A new short film. Remembering WEIZAC: the beginning of computing in Israel, was recently posted on Google’s official blog. The movie, produced with support from Google as part of its ongoing computing heritage series, tells the story of WEIZAC (Weizmann Automatic Computer), the first computer in Israel, the first digital electronic computer constructed in the Middle East and one of the first large-scale, stored-program, electronic computers in the world.
WEIZAC was built at the Weizmann Institute during 1954-1955, based on the Institute for Advanced Study (IAS) architecture developed by John von Neumann. According to The WEIZAC Days, a 1998 article from the Weizmann Institute’s Interface Magazine archives, “Dr. Chaim Weizmann, the first President of the State and forward-thinking head of the Weizmann Institute… had the foresight — some would say audacity — to engage $50,000, or one-fifth of the Institute’s budget, to build a computer.
“First imperative: Bring together the world’s most brilliant Jewish minds to design the computer.
In 1945, the Institue invited Chaim Pekeris (Ph.D., Theoretical Geophysics, MIT), to establish a Department of Applied Mathematics. “Pekeris’ one condition: the building of a computer at the Institute, similar to the one he’d worked on at Princeton.”
The former head of the Computer Science Department at UCLA, Gerald Estrin (Ph.D., Electrical Engineering, University of Wisconsin), was invited to “help” the project. This being Israel, after he arrived with wife Thelma, an electrical engineer, Estrin was surprised to learn “…that I was not to ‘help’ the project but, rather, to take charge and be its director.” Like any good Israeli start-up, the project was housed in a basement; its small team rolled up their sleeves and got to work.
“Second: Find the parts to build it…”
WEIZAC’s Pekeris and technician Micha Kedem “roamed the streets of Tel Aviv in search of the parts … When their work required precision machinery, there was always the shop which produced fans and bicycle parts, owned by recent immigrants from Bulgaria.”
According to the IEEE Global History Network, “Estrin’s next major hurdle was the hiring and training of staff for the project. He identified a number of individuals with the right background, including Zvi Riesel, Aviezri Frankel and Yesheyahu Ziegel, to name a few.”
As a 2004 JTA interview with Estrin has it, “He placed an ad in a newspaper and right away ran into another unanticipated problem. Almost all the job applicants were post-war immigrants whose educational and employment records had been lost in the Holocaust. To winnow down the applicants, Estrin devised some simple tests to gauge their knowledge and aptitude. In short order, Estrin put together a core staff of three full-time engineers, a technician and a cleaning woman, who also was put in charge of punchcards.”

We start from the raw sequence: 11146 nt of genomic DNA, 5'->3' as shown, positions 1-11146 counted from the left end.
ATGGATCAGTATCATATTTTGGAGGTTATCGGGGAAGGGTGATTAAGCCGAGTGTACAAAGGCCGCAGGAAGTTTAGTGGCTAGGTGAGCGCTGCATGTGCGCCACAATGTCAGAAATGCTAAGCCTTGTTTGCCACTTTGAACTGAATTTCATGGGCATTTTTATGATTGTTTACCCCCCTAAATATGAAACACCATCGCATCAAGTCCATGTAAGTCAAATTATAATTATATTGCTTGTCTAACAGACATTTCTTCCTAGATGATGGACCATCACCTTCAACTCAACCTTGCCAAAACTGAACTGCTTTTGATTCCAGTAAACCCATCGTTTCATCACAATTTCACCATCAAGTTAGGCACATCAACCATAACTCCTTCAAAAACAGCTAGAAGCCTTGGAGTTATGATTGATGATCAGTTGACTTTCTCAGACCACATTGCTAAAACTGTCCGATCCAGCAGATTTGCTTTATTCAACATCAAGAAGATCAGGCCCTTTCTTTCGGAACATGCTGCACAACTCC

WEIZAC went online in late 1955. It was used to study problems like worldwide changes in tide, earthquakes, atomic spectroscopy, X-ray crystallography, random walk methods, numerical analysis and more. It was operational until December 29, 1963 when it was replaced by the GOLEM computer.
In 2006, WEIZAC was recognized by the IEEE as a milestone in the history of electrical engineering and computing. An IEEE plaque on the site at the Weizmann Institute reads in part: “The machine was the first digital electronic computer constructed in the Middle East and it became an indispensable scientific computing resource for many scientists and engineers worldwide.”
Estrin as quoted in The WEIZAC Days: “The WEIZAC people succeeded in creating the technological know-how necessary for Israel to play a strong role in the information revolution.”
It’s interesting to note that Albert Einstein, who sat on the Institute’s advisory board, wasn’t in favor of the project. “In case you ever wondered what Einstein thought about computers, the answer is: not much. Einstein raised a skeptical brow; computers were in their experimental stage and very expensive, he argued. In the end, Einstein… was finally persuaded to give a seal of approval to Pekeris’ bold proposal to build an electronic computer at the Weizmann Institute, akin to the von Neumann machine.”
In addition to the film Remembering WEIZAC: the beginning of computing in Israel, its well worth paying a visit to IEEE’s The Computer Pioneers, a six-part video oral history chronicling the building of both the WEIZAC and GOLEM computers. And you can still see WEIZAC on display at the Weizmann Institute – visitors are welcome.